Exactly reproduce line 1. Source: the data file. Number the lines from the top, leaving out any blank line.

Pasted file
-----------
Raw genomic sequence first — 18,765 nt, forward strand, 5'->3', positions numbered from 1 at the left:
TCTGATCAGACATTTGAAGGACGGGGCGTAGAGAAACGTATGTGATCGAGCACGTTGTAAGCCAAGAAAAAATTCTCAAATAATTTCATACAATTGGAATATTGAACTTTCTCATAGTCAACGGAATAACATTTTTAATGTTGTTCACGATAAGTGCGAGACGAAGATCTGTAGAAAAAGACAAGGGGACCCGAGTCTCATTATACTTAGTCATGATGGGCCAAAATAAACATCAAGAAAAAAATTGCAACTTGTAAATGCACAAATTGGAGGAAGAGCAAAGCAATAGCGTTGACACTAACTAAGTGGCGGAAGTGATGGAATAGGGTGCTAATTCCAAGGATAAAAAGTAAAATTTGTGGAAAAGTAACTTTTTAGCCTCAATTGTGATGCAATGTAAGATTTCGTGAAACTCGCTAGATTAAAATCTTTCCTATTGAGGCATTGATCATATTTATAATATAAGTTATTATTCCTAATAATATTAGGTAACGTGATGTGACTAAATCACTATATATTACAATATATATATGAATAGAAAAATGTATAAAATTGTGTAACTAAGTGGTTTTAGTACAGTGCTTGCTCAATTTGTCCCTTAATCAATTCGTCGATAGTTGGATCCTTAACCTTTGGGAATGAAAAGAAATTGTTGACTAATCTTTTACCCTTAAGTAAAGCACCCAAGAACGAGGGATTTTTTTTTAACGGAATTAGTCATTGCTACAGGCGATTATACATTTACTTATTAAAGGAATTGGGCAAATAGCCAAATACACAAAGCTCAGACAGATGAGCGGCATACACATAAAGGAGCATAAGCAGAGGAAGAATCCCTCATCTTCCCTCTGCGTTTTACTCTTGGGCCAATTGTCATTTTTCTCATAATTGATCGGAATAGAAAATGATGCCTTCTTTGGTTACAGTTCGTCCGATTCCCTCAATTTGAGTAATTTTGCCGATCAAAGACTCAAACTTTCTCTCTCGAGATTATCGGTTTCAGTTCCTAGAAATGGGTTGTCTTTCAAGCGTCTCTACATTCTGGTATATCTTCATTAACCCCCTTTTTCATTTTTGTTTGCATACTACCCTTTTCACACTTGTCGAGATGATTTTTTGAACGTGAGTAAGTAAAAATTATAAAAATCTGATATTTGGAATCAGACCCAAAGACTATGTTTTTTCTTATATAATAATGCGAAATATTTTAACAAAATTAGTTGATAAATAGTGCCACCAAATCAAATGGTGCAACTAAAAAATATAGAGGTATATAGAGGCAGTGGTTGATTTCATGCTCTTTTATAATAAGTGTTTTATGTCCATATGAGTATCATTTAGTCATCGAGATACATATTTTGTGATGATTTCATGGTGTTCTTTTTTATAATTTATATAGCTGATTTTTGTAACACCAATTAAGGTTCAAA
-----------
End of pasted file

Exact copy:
Raw genomic sequence first — 18,765 nt, forward strand, 5'->3', positions numbered from 1 at the left: